February 15, 2013- This past fall, SERVE was presented with two prestigious national awards. The Bronze Certificate from the National Association of Student Personnel Administrators (NASPA), is an excellence award based on whether the applicant program demonstrates having a positive influence on student education.
Other credentials for the award are whether the program exhibits creativity and originality, supports the university’s mission, works with other departments, and shows sustainability. President Charles Steger and Tech’s senior student affairs officer will be given letters of commendation from NASPA.
In addition to NASPA’s excellence award, SERVE received the Best Practices Award from the Dalton Institute. The Best Practices Award is given to a program that best develops student values, integrity-based learning, and civic education.
Jake Grohs, SERVE faculty advisor and two student representatives from SERVE attended the award ceremony. They received a $500 award and were recognized at the Dalton Institute on College Student Values conference. SERVE will also submit a best practices article to the Journal of College and Character as well as the Character Clearinghouse.
SERVE began as a pilot program in 2009 and has preserved its values ever since. With the mission to foster a nurturing Living Learning Community that encourages personal growth and civic responsibility, SERVE has given first year students, as well as returning members, a place they can feel welcomed, challenged, and valued.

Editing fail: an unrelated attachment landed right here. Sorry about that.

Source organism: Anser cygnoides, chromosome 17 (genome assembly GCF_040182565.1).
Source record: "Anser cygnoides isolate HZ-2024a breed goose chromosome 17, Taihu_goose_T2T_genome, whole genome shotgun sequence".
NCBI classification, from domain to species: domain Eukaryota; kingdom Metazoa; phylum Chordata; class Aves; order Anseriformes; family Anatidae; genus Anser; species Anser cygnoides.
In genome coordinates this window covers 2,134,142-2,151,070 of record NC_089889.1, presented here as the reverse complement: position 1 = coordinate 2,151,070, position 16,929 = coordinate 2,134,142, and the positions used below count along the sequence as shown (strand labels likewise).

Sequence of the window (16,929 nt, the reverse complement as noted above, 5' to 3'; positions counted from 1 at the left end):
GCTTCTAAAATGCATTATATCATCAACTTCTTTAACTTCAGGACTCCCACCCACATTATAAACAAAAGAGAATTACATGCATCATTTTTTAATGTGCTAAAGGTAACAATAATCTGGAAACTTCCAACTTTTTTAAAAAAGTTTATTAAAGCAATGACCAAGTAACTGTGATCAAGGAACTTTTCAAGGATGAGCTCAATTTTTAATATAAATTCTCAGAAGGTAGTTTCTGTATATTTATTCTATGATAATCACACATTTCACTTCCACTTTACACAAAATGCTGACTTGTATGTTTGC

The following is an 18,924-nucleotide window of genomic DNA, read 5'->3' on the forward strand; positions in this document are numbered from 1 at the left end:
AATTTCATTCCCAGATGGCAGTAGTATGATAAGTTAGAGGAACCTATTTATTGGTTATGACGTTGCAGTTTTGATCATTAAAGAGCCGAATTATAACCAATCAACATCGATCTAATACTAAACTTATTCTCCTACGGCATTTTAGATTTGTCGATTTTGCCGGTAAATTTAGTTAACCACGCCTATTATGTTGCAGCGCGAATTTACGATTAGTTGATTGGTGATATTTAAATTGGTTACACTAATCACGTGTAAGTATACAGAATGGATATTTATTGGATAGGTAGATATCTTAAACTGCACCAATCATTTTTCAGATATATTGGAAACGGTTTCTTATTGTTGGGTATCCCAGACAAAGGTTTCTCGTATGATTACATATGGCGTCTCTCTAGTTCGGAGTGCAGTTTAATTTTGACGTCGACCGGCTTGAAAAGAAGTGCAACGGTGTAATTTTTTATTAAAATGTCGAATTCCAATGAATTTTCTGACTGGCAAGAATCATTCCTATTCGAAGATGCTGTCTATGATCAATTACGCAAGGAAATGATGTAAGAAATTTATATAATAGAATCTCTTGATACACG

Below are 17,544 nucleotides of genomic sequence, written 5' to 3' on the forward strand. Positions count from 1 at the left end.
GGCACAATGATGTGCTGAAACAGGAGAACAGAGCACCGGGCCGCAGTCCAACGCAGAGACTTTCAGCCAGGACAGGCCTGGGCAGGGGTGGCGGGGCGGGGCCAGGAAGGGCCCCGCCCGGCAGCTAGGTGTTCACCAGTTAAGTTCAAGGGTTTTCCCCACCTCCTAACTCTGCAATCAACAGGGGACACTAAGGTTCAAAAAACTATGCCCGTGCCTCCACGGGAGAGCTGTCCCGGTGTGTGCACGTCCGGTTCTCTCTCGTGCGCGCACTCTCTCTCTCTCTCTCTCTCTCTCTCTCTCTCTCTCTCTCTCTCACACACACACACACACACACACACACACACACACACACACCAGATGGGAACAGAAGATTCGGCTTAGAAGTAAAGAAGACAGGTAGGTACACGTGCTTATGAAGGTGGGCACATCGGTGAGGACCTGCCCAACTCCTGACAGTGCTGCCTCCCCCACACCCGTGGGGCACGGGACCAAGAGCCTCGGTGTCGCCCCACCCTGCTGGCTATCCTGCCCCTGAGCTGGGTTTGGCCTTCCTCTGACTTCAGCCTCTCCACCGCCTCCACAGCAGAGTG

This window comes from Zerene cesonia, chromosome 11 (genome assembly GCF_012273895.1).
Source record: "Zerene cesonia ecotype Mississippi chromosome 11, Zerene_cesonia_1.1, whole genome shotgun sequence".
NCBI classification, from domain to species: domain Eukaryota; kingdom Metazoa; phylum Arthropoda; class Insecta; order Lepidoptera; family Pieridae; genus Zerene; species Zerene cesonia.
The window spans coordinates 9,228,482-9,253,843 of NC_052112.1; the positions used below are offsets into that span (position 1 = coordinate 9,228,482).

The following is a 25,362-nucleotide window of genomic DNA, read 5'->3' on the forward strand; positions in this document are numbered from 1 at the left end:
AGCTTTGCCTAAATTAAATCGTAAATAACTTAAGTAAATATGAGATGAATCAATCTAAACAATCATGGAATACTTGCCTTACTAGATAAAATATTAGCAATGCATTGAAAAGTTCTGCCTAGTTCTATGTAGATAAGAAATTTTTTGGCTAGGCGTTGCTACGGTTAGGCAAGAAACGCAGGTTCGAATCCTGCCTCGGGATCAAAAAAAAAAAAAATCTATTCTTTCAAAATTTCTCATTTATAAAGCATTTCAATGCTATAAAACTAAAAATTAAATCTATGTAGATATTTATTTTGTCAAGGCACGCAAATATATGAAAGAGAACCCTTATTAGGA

Senior SERVE mentor and intern Analise Adams wrote on behalf of SERVE when applying for the Dalton Institute’s Best Practices Award. She described SERVE as an organization that “creates[s] meaningful experiences that encourage reflection and continued action.” She used words such as “authentic,” “welcoming,” “a safe place,” “team,” and “break[ing] out of the normal undergraduate experience” to further depict the Living Learning Community.
Current SERVE freshman Hannah Perlman shares that, “SERVE has been a wonderful experience, connecting with other people via service – whether it’s with other volunteers or with the people you are serving. And I like it because I’m starting to figure out that there are many different ways to serve and give back to others both inside and outside of SERVE.”
Many SERVE freshmen have returned their second, third, and fourth years to continue their involvement, a testament to the impact this group has on its members. SERVE exemplifies “Ut Prosim, that I may serve,” and weaves it into the lives and hearts of its members, who in turn, share it with the rest of campus. Rarely does one find a group that so embraces a group of students and encourages them to rise beyond their potential.
-Written by Audrey Semel